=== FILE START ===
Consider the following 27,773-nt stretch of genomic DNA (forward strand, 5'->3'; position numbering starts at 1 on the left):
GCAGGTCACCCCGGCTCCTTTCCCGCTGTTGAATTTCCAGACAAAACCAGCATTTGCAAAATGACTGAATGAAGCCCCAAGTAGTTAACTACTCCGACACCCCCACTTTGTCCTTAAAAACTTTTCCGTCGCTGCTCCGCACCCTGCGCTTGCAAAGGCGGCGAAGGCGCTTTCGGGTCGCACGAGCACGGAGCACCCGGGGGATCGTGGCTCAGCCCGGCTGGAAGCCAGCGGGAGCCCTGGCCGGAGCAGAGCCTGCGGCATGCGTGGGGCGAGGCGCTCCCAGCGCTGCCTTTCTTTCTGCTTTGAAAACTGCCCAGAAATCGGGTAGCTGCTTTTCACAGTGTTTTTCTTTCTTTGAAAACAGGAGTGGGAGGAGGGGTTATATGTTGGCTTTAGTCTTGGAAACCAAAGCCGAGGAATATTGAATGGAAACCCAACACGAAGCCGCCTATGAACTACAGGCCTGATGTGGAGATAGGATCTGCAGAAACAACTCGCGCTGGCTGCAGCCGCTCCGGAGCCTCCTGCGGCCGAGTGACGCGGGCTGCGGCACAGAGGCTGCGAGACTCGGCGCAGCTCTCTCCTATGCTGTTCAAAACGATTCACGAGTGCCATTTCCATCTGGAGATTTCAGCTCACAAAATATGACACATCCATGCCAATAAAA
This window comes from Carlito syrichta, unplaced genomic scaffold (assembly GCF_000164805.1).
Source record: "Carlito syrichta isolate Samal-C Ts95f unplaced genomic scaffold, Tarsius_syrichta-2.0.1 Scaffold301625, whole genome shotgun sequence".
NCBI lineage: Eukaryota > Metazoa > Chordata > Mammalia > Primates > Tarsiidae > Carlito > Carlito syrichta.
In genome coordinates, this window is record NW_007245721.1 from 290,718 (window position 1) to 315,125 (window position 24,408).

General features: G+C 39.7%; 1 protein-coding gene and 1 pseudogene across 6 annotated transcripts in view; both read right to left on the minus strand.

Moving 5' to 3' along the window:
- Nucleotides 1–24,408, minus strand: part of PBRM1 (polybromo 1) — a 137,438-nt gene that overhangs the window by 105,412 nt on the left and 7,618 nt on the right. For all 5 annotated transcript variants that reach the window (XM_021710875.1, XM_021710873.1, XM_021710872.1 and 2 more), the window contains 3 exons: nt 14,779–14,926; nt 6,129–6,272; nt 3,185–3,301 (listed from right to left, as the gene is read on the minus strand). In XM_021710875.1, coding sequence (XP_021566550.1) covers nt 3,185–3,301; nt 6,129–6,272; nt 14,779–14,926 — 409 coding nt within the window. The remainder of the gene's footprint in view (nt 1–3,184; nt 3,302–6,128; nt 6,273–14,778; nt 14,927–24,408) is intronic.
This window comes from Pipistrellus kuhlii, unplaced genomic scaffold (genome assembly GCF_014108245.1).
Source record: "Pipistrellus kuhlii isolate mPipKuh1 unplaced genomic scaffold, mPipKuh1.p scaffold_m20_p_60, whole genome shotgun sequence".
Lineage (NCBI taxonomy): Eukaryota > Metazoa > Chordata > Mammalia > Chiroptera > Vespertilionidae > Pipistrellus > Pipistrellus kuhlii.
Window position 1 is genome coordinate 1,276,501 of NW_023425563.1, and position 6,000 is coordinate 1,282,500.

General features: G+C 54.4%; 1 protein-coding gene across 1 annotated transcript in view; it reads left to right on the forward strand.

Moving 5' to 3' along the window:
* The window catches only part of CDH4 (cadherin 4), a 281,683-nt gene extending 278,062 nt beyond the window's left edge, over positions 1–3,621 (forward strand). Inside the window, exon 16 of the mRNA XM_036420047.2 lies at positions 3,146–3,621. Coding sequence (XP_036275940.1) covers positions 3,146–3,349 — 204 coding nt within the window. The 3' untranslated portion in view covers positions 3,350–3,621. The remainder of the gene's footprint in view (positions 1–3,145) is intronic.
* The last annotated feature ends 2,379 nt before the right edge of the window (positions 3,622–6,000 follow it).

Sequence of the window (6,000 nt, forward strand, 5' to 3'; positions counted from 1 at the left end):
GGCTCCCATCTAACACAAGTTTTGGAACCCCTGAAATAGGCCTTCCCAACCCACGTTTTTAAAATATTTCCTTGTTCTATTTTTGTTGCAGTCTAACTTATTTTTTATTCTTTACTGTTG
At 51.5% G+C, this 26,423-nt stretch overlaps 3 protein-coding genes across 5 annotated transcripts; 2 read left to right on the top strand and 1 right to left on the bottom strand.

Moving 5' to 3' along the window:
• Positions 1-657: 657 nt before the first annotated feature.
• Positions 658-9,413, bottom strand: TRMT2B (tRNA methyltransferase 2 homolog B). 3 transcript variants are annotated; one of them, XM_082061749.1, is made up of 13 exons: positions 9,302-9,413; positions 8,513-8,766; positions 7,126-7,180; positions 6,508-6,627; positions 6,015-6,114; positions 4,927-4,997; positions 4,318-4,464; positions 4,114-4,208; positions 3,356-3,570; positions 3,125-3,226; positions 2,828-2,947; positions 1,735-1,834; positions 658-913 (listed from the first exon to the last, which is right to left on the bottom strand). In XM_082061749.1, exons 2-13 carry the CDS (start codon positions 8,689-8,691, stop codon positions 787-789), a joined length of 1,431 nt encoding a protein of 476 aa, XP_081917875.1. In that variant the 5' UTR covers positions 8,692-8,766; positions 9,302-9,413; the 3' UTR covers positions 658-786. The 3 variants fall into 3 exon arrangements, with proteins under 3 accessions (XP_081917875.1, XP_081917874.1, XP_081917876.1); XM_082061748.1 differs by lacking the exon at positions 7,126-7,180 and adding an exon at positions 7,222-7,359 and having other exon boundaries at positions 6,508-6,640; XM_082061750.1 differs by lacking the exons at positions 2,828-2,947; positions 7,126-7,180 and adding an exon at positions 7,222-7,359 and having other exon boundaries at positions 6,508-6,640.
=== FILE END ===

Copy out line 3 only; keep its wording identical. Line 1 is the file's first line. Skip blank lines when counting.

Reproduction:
This window comes from Carlito syrichta, unplaced genomic scaffold (assembly GCF_000164805.1).